The Great Wall is perhaps China’s most famous and most mythologized site. Several sections are conveniently visited from Beijing, including at Badaling, the most popular site, about 70 km (43 mi.) northwest of Beijing and at Mutianyu, 90 km (56 mi.) northeast of Beijing. These impressive brick and earth structures date from the Ming dynasty, when the wall was fortified against Mongol forces to the north. It has been built in several stages and was at its prime time more than 8000 km long.
The wall is most often associated with the First Emperor of China (Qin Shi Huangdi, reigned 221- 210 BC ) , who after unifying China by conquest undertook to link up previously existing sections of walls belonging to conquered states, but on a course far to the north of the present wall.
The First Emperor mobilized massive conscripted labor forces, by some accounts up to a million strong, to conduct this building campaign. The wall served as a symbolic reminder of dynastic authority and also of cultural distinction between settled agrarian culture and cities on the Chinese side and pastoral horsemen on the other. It continues today to serve as a marker of cultural and national identity.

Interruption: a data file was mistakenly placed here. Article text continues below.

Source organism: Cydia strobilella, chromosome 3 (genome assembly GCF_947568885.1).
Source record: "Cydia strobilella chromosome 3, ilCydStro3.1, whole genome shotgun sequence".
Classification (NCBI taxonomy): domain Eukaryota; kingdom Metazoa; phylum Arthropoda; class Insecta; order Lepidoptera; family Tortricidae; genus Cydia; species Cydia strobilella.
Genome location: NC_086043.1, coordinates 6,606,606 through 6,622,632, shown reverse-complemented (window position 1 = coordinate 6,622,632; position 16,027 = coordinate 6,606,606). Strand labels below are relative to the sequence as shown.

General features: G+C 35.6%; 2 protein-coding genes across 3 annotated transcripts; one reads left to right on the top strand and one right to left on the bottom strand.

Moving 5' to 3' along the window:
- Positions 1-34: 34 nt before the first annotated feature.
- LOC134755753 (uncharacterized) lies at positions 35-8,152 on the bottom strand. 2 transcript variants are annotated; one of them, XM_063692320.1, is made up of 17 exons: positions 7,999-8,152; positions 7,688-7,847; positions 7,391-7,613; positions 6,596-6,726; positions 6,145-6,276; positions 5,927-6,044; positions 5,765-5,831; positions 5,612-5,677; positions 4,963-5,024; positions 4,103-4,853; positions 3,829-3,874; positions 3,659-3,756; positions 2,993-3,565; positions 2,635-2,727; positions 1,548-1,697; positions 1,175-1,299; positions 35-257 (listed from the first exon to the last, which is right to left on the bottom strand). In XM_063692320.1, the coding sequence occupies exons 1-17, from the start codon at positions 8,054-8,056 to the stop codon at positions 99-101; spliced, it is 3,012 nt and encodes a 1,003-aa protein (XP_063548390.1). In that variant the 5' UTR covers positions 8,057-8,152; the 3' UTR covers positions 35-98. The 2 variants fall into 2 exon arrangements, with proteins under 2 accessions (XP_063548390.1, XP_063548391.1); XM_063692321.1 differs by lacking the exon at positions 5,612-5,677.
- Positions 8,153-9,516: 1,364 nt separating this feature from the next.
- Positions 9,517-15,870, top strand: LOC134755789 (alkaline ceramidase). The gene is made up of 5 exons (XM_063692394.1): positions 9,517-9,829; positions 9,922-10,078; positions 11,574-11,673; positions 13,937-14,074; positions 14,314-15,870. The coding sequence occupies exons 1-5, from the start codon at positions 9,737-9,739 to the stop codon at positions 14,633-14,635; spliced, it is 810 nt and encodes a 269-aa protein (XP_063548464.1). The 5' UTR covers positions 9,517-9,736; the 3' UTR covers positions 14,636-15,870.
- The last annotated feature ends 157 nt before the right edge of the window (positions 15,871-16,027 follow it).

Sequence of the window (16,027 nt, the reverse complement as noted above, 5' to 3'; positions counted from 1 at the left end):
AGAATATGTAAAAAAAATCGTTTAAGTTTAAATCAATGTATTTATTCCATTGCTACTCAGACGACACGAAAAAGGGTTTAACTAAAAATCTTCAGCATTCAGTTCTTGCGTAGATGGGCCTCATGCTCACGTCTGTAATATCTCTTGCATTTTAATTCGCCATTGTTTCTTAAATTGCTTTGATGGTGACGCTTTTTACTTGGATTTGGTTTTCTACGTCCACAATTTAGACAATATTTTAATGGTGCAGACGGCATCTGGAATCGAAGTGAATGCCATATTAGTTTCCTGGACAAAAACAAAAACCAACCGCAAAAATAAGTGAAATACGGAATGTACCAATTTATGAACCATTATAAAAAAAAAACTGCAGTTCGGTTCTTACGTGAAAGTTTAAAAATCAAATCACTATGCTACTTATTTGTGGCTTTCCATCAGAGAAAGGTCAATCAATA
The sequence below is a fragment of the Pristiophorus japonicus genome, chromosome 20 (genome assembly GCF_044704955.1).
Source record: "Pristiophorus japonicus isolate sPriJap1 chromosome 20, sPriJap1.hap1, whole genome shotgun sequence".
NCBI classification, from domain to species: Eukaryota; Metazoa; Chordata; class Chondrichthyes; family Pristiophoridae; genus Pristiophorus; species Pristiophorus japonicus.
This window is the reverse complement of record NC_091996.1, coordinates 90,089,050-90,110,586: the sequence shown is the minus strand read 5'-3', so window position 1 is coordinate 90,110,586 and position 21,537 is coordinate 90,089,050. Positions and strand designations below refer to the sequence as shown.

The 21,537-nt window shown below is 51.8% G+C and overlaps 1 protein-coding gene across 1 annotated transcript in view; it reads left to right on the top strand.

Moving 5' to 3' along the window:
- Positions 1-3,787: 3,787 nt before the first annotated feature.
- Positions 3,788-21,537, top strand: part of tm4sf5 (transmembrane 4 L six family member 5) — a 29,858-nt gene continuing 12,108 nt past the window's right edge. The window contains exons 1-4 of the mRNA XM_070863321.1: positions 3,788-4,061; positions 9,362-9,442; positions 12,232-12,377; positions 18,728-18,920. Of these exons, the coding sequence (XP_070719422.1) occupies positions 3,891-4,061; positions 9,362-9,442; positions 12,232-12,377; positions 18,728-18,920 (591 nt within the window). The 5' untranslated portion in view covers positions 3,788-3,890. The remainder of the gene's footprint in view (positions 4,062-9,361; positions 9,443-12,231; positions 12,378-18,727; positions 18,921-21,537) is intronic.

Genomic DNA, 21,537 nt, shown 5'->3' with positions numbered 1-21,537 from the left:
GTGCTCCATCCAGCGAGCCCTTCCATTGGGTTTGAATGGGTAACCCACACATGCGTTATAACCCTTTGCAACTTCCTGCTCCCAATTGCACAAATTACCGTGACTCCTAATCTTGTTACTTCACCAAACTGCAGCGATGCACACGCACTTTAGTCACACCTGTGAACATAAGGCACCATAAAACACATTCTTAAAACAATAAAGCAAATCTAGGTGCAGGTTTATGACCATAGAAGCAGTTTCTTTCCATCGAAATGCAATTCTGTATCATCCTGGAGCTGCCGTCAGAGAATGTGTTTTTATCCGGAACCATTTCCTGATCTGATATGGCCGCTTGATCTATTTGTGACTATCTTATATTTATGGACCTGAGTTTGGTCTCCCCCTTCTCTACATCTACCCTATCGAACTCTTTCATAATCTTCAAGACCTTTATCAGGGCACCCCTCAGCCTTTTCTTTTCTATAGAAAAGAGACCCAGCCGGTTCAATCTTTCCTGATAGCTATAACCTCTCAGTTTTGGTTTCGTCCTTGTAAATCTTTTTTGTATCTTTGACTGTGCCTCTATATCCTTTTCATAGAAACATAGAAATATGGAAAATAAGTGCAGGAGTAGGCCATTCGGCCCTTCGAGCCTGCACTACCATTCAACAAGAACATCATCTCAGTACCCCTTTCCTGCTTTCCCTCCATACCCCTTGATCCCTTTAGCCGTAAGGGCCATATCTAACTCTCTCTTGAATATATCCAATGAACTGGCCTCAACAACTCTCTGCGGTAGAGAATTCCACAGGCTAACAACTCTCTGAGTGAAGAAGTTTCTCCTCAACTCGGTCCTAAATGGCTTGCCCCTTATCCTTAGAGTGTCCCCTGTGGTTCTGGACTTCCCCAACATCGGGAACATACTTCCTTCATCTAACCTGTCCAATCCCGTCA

The Great Wall spans a staggering 8000km across China. The most visited sections of the wall can be found around Beijing. Badaling and Mutianyu are the most popular sights both of which are within 90km from Beijing.
Several sections of the Great Wall of China, a man-made phenomenon that has become a symbol of Chinese civilisation, can be viewed in the Beijing area. In Yanqing county in northwest Beijing is the 600-year-old Badaling Fortification, representative of the Ming dynasty sections of the Great Wall. Other sections can be seen at Jinshanling, Mutianyu and Simatai.
The Great Wall, 4,000 miles (6,350km) long, was built in stages from the 7th century BC onwards, snaking its way across the mountains and valleys of five provinces in northern China as a mammoth defence bulwark.